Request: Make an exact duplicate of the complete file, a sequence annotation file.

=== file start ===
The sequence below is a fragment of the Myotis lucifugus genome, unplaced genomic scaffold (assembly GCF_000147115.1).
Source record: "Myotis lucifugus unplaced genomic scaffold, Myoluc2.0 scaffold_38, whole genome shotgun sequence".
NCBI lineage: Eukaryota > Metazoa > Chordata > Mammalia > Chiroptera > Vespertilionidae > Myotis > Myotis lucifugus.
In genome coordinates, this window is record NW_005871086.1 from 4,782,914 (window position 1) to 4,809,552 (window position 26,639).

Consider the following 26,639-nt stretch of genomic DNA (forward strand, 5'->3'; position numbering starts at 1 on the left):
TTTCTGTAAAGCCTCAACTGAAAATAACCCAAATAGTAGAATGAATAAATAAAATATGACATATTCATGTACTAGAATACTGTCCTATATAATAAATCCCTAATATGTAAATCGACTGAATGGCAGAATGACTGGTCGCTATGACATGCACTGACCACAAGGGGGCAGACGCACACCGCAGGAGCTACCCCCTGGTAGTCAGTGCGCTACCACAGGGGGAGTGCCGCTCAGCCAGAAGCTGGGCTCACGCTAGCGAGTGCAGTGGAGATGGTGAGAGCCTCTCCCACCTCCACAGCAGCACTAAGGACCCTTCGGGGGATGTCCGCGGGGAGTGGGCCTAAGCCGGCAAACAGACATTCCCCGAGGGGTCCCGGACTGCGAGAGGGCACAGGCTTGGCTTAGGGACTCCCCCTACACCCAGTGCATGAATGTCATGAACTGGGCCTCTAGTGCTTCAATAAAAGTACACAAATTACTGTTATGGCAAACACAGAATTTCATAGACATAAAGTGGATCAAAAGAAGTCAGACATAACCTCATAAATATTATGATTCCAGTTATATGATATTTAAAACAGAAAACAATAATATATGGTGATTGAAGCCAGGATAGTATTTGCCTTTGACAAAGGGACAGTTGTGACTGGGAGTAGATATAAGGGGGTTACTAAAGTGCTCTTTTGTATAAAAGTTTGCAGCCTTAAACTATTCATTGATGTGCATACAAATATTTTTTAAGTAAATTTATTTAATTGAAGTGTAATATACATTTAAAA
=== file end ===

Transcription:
The sequence below is a fragment of the Myotis lucifugus genome, unplaced genomic scaffold (assembly GCF_000147115.1).
Source record: "Myotis lucifugus unplaced genomic scaffold, Myoluc2.0 scaffold_38, whole genome shotgun sequence".
NCBI lineage: Eukaryota > Metazoa > Chordata > Mammalia > Chiroptera > Vespertilionidae > Myotis > Myotis lucifugus.
In genome coordinates, this window is record NW_005871086.1 from 4,782,914 (window position 1) to 4,809,552 (window position 26,639).

Consider the following 26,639-nt stretch of genomic DNA (forward strand, 5'->3'; position numbering starts at 1 on the left):
TTTCTGTAAAGCCTCAACTGAAAATAACCCAAATAGTAGAATGAATAAATAAAATATGACATATTCATGTACTAGAATACTGTCCTATATAATAAATCCCTAATATGTAAATCGACTGAATGGCAGAATGACTGGTCGCTATGACATGCACTGACCACAAGGGGGCAGACGCACACCGCAGGAGCTACCCCCTGGTAGTCAGTGCGCTACCACAGGGGGAGTGCCGCTCAGCCAGAAGCTGGGCTCACGCTAGCGAGTGCAGTGGAGATGGTGAGAGCCTCTCCCACCTCCACAGCAGCACTAAGGACCCTTCGGGGGATGTCCGCGGGGAGTGGGCCTAAGCCGGCAAACAGACATTCCCCGAGGGGTCCCGGACTGCGAGAGGGCACAGGCTTGGCTTAGGGACTCCCCCTACACCCAGTGCATGAATGTCATGAACTGGGCCTCTAGTGCTTCAATAAAAGTACACAAATTACTGTTATGGCAAACACAGAATTTCATAGACATAAAGTGGATCAAAAGAAGTCAGACATAACCTCATAAATATTATGATTCCAGTTATATGATATTTAAAACAGAAAACAATAATATATGGTGATTGAAGCCAGGATAGTATTTGCCTTTGACAAAGGGACAGTTGTGACTGGGAGTAGATATAAGGGGGTTACTAAAGTGCTCTTTTGTATAAAAGTTTGCAGCCTTAAACTATTCATTGATGTGCATACAAATATTTTTTAAGTAAATTTATTTAATTGAAGTGTAATATACATTTAAAA